Fidelity Ranks Highest in Advice-Seeking Segment; Charles Schwab Ranks Highest Among DIY Investors
While the full force of the great wealth transfer has not yet rained its bounty upon Millennials,1 the growing ranks of these younger self-directed investors will transform the customer experience that firms must deliver to build client loyalty and retain relationships over time. According to the J.D. Power 2019 U.S. Self-Directed Investor Satisfaction Study,SM released today, Millennial investors are currently notably less satisfied, less loyal and less trusting when it comes to their investment brokerages than are investors in older generational groups.
“What separates Millennial investors from previous generations is not just greater mobile usage; they’re actually approaching investing in a fundamentally different way,” said Michael Foy, Senior Director of Wealth & Lending Intelligence at J.D. Power. “For example, they are much more oriented to setting and working toward investment goals, and much less likely to believe that they can outperform markets with individual stock picking. The customer experience that firms deliver needs to reflect this evolution in priorities to build loyalty with this critical segment.”
Following are key findings of the 2019 study:
- Millennials less satisfied, less loyal and less trusting: Millennials have significantly lower levels of overall satisfaction with their investment firm than do Boomers. Among DIY2 investors, 6% of Millennials either “probably will” or “definitely will” switch investment firms during the next 12 months, vs. just 6.3% of Boomers. In the Seeking Guidance3 segment, 22.1% of Millennials vs. just 6% of Boomers responded similarly. Millennials in both segments also provide lower ratings for brand trust as well as in likelihood to refer their firm to others.
- Millennials more goal-oriented and embrace passive investing: Perhaps counterintuitively, Millennials are more likely to have investment goals than are Boomers (83% vs. 74%, respectively) and are more likely to embrace Exchange-Traded Funds and other passive instruments over individual stock selection. Even among DIYs, just 34% of Millennials vs. 50% of Boomers indicate they try to beat the market by making their own decisions on individual securities.
- Millennials want advice and guidance: Millennials have a strong interest in financial guidance, including seeking advice via digital means. Among Seeking Guidance investors, nearly half (61) of Millennials indicate interest in digital advice vs. just 28% of Boomers. Even among DIY investors, 51% of Millennials express interest vs. 23% of Boomers.
- Millennials more diverse and more educated: Across both segments, Millennial investors are significantly more likely to be female; more likely to have a college degree; less likely to be white; and less likely to be married. Firms’ ability to capture individual client circumstances and preferences to personalize the experience becomes more essential as clients become more diverse and expectations increase based on the personalization that they experience in other industries.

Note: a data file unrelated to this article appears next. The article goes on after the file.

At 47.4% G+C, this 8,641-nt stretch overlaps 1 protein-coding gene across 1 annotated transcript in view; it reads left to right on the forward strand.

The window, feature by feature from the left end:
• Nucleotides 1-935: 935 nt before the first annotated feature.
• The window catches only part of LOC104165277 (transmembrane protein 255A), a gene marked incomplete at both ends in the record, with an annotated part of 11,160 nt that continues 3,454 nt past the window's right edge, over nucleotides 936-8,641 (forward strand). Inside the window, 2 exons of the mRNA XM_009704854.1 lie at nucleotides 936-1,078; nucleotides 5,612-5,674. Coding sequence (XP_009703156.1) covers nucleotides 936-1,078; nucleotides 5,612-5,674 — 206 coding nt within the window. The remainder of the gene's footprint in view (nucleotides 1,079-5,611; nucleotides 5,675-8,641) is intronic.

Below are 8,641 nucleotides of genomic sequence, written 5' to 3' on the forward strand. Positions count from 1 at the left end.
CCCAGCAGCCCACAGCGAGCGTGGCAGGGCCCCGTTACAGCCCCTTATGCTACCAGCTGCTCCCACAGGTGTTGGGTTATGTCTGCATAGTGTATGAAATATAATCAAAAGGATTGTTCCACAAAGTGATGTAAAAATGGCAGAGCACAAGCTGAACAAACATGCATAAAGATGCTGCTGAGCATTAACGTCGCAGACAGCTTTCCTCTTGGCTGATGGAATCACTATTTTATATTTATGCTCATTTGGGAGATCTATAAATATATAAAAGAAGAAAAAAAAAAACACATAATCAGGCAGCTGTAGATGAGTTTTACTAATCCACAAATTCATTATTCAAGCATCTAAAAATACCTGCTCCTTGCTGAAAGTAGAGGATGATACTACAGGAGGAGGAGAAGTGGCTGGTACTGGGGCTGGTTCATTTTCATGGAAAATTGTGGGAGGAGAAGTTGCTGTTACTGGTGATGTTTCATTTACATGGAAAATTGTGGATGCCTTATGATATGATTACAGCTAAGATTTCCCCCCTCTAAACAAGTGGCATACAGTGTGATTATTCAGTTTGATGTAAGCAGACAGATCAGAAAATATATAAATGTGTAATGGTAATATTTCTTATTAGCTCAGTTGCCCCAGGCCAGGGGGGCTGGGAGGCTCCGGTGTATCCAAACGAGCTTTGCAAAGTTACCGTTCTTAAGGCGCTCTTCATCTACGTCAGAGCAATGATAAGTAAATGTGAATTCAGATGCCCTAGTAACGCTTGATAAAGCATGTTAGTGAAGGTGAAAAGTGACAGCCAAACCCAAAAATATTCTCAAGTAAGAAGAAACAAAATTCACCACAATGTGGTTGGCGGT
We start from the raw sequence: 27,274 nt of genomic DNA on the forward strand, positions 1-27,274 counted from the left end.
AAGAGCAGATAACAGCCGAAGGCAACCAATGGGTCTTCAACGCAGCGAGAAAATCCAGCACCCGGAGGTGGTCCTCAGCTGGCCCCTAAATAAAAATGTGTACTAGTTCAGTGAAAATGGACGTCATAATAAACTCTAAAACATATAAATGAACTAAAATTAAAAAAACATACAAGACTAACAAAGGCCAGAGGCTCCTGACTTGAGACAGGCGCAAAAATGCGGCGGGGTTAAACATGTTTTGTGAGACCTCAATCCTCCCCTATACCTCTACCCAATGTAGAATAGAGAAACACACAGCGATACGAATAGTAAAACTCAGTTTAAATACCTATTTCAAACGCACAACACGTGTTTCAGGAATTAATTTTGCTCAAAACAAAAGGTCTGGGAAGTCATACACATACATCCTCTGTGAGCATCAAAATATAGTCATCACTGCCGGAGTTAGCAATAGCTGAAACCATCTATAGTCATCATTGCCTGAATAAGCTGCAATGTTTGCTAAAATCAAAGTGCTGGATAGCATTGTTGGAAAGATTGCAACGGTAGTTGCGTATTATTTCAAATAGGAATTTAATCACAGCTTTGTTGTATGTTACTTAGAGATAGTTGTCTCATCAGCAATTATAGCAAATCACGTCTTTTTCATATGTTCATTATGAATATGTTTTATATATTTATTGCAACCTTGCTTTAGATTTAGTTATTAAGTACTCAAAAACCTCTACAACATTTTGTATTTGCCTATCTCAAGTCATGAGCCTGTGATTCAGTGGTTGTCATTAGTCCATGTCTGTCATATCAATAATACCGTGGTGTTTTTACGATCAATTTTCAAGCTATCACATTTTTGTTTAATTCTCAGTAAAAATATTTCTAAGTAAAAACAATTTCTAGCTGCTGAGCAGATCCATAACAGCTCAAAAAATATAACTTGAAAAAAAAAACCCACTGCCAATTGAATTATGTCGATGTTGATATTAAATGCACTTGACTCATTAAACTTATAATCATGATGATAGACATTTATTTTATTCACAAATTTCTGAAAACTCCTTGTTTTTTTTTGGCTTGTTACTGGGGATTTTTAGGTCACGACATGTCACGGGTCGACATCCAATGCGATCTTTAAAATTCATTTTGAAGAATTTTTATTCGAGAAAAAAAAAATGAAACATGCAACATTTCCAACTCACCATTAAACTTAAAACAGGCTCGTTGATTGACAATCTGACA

The U.S. Self-Directed Investor Satisfaction Study, now in its 17th year, evaluates key satisfaction drivers and firm performance for both those seeking guidance (i.e., investors who don’t have a dedicated financial advisor but do have access to interact with a registered investment professional) and true DIY investors (those who do not interact with professional advisors).
Fidelity (807) ranks highest in self-directed investor satisfaction among investors seeking guidance. Vanguard (806) ranks second and Charles Schwab (804) ranks third.
Charles Schwab (805) ranks highest in self-directed investor satisfaction among DIY investors. Vanguard (800) ranks second and Merrill Edge (770) ranks third.
The U.S. Self-Directed Investor Satisfaction Study measures self-directed investors’ satisfaction with their investment firm based on performance in a number of factors. The Seeking Guidance segment includes eight factors (in order of importance): firm interaction; account information; investment performance; information resources; financial advisor; commissions and fees; product offerings; and problem resolution. The DIY segment includes seven factors (in order of importance): interaction; account information; commissions and fees; product offerings; information resources; investment performance; and problem resolution.
The 2019 study is based on responses from 5,418 investors who make all their investment decisions without the counsel of a personal financial advisor. The study was fielded from November 2018 through January 2019.